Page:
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New Last Name sees Courting lean further into their absurd selves

"New Last Name"

Release date: 26 January 2024
Courting New Last Name cover
25 January 2024, 16:45 Written by Kyle Kohner

Courting's bold and genre-bending debut, Guitar Music, was an aggressive display of noisy art rock and unfledged hyperpop perfect for inducing dizzying headaches.

Upon release, the effort drew praise for its ambition and pointed commentary on class and the caustic modern mind online, but was also weighed down by its own chaos and disorganization. On their follow-up New Last Name, Courting flip the script; they have attempted to reimagine themselves by trying their hand at becoming the next great pop group. However, in doing so, they couldn't help but default to their wacky and antagonistic nature.

In some ways, Courting have cleaned up and simplified things – the lawless sonic thrills and brashness of their debut have been subdued to a palatable degree, and yet, despite straying from the hiss, hum, and dystopic energy that filled the biting air of their debut, their collective disobedient imagination manifests in a different, though equally unrestrained way.

Instead of throwing the kitchen sink at listeners with a single heave, Courting wreak shop with care-free, track-by-track genre-hopping. Hyper pop, country-tinged indie rock, brit pop, and damn-near every hue of punk under the sun – this mercurial band dabbles wherever they feel. While Courting's volatile decision to do so pushes listeners through the wringer at the expense of any perceived sincerity, it's an approach that works in their favour as the band peels itself from the yellowing walls confining the recent, progressively unremarkable wave of noisy post-punk and adjacent art rock. They still keep us guessing – not unlike their previous effort – they're just doing so with the intent of leaving an impression with each tune.

As if listening to a band's best hits compilation or playlist, Courting unleash one full-face-embraced hook after the other with no punches pulled – New Last Name is a collection of their most infectious pop songs dusted with their inevitable experimental flair. On the galloping album opener 'Throw,' Courting "throw [their] backs out" to, yes, throw it back to the angsty pop-punk of the early 2000s. It's an indulgent, guilty pleasure note to open a record on, one that combats their assertion later on 'Flex' that they're "not a pop-punk band."

If they're not a pop-punk band, then Courting is the UK's next indie pop darlings, right? Nope. Comparing anything to The 1975 is on the out for 2024, at least according to the band. But again, some of the results say otherwise and will remind listeners of the polarizing group. Hit play on the glamorous pop-rock of "We Look Good Together (Big Words)" or skip ahead to get lost in the lovelorn cliches and swooning grooves of "Emily G"; you'll hear it there, too. And here's the thing – they do the whole shiny indie pop thing better, even if written for kicks and giggles.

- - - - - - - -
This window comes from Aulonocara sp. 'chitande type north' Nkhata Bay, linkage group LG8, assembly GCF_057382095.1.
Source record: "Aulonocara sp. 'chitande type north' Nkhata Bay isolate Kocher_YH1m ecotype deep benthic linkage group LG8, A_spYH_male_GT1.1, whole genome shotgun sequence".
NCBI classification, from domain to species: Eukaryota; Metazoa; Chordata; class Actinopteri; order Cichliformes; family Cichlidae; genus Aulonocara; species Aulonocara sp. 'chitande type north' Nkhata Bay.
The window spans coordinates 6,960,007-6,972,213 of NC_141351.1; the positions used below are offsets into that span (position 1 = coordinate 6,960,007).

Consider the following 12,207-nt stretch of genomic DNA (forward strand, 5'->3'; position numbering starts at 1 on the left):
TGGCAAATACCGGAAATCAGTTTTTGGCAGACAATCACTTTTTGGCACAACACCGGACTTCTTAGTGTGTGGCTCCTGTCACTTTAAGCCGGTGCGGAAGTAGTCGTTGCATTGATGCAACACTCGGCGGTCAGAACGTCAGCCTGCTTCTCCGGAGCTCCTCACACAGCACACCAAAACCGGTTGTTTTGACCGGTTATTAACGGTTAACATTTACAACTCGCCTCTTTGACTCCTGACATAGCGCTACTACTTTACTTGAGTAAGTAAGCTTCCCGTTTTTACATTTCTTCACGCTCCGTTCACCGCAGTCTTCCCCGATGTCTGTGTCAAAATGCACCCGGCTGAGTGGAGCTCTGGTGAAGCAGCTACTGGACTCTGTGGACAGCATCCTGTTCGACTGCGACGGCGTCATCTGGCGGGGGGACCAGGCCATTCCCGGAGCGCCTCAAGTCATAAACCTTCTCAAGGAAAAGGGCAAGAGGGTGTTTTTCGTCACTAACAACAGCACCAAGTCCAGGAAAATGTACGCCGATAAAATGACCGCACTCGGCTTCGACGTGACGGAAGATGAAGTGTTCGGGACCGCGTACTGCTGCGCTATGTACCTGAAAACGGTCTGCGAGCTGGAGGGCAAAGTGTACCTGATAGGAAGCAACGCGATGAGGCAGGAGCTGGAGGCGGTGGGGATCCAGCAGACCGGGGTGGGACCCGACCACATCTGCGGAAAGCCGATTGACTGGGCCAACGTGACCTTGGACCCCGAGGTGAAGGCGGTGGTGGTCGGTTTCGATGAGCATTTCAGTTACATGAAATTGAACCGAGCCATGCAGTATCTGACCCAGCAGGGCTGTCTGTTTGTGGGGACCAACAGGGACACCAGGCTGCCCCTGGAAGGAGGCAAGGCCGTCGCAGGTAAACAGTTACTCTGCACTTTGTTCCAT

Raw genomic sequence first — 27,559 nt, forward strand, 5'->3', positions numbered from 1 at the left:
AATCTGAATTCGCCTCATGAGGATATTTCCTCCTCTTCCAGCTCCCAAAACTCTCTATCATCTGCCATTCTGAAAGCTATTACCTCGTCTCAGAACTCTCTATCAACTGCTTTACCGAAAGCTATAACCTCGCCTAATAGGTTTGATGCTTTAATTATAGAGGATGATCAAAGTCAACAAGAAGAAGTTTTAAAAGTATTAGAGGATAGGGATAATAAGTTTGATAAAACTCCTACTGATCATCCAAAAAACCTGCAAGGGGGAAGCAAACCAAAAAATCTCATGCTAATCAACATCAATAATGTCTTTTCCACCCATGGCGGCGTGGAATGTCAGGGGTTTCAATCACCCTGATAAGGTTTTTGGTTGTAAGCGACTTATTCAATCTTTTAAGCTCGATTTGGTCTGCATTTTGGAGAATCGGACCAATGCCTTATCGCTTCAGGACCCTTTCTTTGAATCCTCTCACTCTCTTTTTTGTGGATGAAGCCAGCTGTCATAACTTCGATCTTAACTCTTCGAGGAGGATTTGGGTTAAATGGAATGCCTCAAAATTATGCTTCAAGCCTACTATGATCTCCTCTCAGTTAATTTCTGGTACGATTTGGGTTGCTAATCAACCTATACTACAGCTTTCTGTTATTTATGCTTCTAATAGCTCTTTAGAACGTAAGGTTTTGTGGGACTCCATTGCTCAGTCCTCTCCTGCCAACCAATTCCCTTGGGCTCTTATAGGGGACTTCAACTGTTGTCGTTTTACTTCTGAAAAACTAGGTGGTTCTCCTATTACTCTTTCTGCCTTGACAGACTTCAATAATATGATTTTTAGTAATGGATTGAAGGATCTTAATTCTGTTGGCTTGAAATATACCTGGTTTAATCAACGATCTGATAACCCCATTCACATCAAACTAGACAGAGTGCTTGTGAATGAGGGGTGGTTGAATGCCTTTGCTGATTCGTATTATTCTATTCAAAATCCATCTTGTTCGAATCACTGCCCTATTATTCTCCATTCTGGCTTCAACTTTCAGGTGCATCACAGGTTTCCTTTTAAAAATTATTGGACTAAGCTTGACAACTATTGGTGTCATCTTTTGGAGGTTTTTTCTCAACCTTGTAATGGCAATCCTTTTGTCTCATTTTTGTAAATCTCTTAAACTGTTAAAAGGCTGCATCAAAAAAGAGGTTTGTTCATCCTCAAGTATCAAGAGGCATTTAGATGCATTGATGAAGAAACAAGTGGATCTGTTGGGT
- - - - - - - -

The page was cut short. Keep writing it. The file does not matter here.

But the band doesn't stop there. Continuing to take cues from other genres, the bratty "Flex" has Courting harkening to the aughts when Franz Ferdinand and The Strokes were positioned at the forefront of that era's post-punk revival. Then there's the meticulously constructed artifice of "The Hills", which sounds like a Black Country, New Road song if you prompted an AI generator to write one. But that's not a jab; the track is futuristic and unravels in grandiose fashion. With the addition of skittering beats and Sean Murphy-O'Neill's vocals masked with autotune, as it is elsewhere, the cut is flashy and overdone but cathartic nonetheless. That's the deal with many of these songs – the dramatics – due in large part to the animated charisma of the band's lead. Murphy-O'Neill's vocal delivery on the record is so often melodramatic; on the one hand, you might cringe at its over-the-top pomp, but on the other, you admire his dedication to the overt while still maintaining the provocation and sarcasm indebted to the band's identity.

Even with all the genre-hopping and determination to deliver what Murphy-O'Neill describes as a record embracing the "obvious" and "things that everyone secretly wants but is afraid to admit," Courting refuses to sacrifice all complexity. They've made a record that certainly sounds fun, but its theatrical concept and lyrics about contemporary life – companionship, fame, etc – border on the absurd and indecipherable. It takes time to grasp these musings, but this impenetrability contrasts perfectly with the record's feigned pop triteness.

Courting will never abandon their ridiculous tendencies, even when leaning familiar and serviceable. The results may come across as a superficial sampling of what Courting are capable of, and yet, it's everything but. There's a distinct and purposeful artifice surrounding New Last Name that lends it enough intrigue and depth while still being able to simply say, "See, we can do this too." And you know what? They can! It's an irresistible mess made with exploratory abandon and the demeanour to show off and articulate a thing or two about expectations and pandering. Courting are less squid, shame, or insert any of their contemporaries these days; they're more Killers, Strokes, and whatever hyper-pop artist you fancy – and somehow, putting on a couple of new get-ups makes New Last Name so uniquely them.

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